Here are some images from the Thaipusam festival I attended last year at Batu Caves, Malaysia.

A devotees takes a shower before beginning his journey up the stairs at  Batu Caves.

A devotees takes a shower before beginning his journey up the stairs at Batu Caves.

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Men and women of all ages come to offer their love to the Hindu deity Muruga.

Men and women of all ages come to offer their love to the Hindu deity Muruga.

Some devotees perform penance by piercing themselves. Miraculously there is no sign of blood or marks of the piercing.

Some devotees perform penance by piercing themselves. Miraculously there is no sign of blood or marks of the piercing.

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Feeding the Masses at the Kumbh Mela (Part 2)

January 24, 2013  -  Festivals

A lepper is given food by a pilgrim. Many use the Mela as an opportunity to feed the needy.

A lepper is given food by a pilgrim. Many use the Mela as an opportunity to feed the needy.

Continued from “Feeding the Masses at the Kumbh Mela (Part 1)” posted on Jan 23, 2013.

The poorer pilgrims slept on the ghats and on the vast, flat and empty surrounding areas. Many slept just on a tarp, with bundles of clothes as pillows. Often you’d see a family of five or six occupying a tarp, huddled together to stay warm in the cold nights covered from head to toe in a blanket. Food that they had brought can be seen being cooked over small fires, camp fire style minus the camp. Simple meals but enough to keep them going. Their journey here and their stay is not an easy one. Trains and buses packed to the edge of the door have been ferrying pilgrims to Haridwar over the last few days. Some have travelled days with children and elders in conditions even the experienced backpacker would fine tough to endure. These are the people that are almost always unnoticed at such events. These are the ones that you never read about. These are the ardent pilgrims.

Their will to be at the Kumbha Mela and be part of this amazing spiritual experience despite the conditions they endure is a true sign of their devotion. They truly have captured the spirit of pilgrimage. Each had come to take a dip in the holy Ganges river during these sacred days, making financial sacrifices among others to be here. Despite what seems to me to be a whole lot of challenges, they neither showed it on their faces or expressed it in their behaviour. Most can be seen excitedly building kavadis.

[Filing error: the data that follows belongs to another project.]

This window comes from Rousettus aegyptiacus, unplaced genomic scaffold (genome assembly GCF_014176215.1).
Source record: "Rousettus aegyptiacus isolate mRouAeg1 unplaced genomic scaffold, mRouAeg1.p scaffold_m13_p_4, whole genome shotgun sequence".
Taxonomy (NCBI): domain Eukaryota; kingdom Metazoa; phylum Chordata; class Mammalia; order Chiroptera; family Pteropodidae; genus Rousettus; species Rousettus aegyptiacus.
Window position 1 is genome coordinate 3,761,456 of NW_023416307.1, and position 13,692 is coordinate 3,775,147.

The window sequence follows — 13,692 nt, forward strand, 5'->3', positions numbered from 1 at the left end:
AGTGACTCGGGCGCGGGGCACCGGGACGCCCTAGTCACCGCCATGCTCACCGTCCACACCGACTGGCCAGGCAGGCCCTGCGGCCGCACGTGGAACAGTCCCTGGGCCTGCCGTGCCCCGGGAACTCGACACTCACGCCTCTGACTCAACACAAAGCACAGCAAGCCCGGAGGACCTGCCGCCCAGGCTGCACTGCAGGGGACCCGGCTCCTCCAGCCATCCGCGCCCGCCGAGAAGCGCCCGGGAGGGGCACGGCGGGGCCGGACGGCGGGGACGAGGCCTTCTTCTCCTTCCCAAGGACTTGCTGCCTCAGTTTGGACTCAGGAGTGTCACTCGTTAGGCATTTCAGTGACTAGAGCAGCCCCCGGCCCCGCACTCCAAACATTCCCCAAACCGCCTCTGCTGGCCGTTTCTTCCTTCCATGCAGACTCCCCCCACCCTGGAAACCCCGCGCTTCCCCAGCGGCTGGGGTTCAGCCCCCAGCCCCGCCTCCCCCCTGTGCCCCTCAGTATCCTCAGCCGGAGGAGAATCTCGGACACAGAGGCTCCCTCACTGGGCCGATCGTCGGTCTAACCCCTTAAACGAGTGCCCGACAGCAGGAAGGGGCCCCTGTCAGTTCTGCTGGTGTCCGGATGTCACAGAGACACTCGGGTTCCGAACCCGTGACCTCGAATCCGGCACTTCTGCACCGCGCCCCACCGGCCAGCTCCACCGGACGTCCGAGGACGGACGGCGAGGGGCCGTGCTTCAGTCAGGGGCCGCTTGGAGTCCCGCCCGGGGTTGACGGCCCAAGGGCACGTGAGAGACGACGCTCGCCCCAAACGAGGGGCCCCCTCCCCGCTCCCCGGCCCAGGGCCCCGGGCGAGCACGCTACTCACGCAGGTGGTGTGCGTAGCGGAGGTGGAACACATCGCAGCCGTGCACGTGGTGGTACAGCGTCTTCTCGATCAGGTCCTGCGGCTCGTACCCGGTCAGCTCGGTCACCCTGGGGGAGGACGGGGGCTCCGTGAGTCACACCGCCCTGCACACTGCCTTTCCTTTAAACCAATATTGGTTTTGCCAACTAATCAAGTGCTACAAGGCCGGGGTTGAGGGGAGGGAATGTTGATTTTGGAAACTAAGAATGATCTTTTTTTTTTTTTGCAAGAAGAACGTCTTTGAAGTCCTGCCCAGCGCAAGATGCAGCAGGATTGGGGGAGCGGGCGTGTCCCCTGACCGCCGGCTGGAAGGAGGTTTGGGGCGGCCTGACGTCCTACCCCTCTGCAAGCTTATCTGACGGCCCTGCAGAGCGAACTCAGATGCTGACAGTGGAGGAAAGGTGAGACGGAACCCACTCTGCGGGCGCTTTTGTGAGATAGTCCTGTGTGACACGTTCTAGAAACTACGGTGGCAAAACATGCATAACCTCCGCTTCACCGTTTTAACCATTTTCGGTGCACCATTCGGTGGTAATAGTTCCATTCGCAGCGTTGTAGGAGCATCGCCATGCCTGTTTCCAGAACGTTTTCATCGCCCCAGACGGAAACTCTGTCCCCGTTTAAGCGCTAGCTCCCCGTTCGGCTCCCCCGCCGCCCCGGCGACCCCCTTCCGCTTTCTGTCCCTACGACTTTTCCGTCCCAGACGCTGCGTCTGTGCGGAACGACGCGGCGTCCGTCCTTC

Kavadi is a structure, often constructed out of wood or bamboo, that’s shaped like an arched bridge and carried over the shoulder. On either end of the kavadi, these pilgrims have secured a vessel to carry some of the sacred Ganges water back to their homes and loved ones who may not have had the same opportunity to attend the Kumbha Mela.

For the homeless beggars these are better times. With so many devout pilgrims here, offerings are plentiful and food is in abundance. It is so nice to see people being generous and often throughout the day I’d see beggars being given food, money, clothing or other offerings.

For the rest of the pilgrims the hundreds of street stalls and restaurants across towns are the safe haven for their hunger pangs. Chef and cooks can be seen spending hours in front of giant woks and pots, Chapatti (Indian bread) makers are rhythmically patting out perfectly shaped chapattis all day and chaiwallas are brewing the finest chais. These are long hard days in front of the hot stove but financially very rewarding. Food can be seen pilled high at the entrance of restaurants tempting every pilgrim passing by to venture in for a meal.

Leaves are used as plates to feed the masses.

Leaves are used as plates to feed the masses.

At such events India leads the way in keeping a greener planet. Banana and other large unidentified leaves are used as plates in which to serve the pilgrims. After which all the “plates” are thrown out in a heap by the side of the road for the meandering cows to then consume. These well fed cows now leave in return a heap of manure which is taken, dried into patties and used by the sadhus and pilgrims as fuel in their fires for cooking or keeping warm. The perfect environmentally friendly cycle of use and reuse.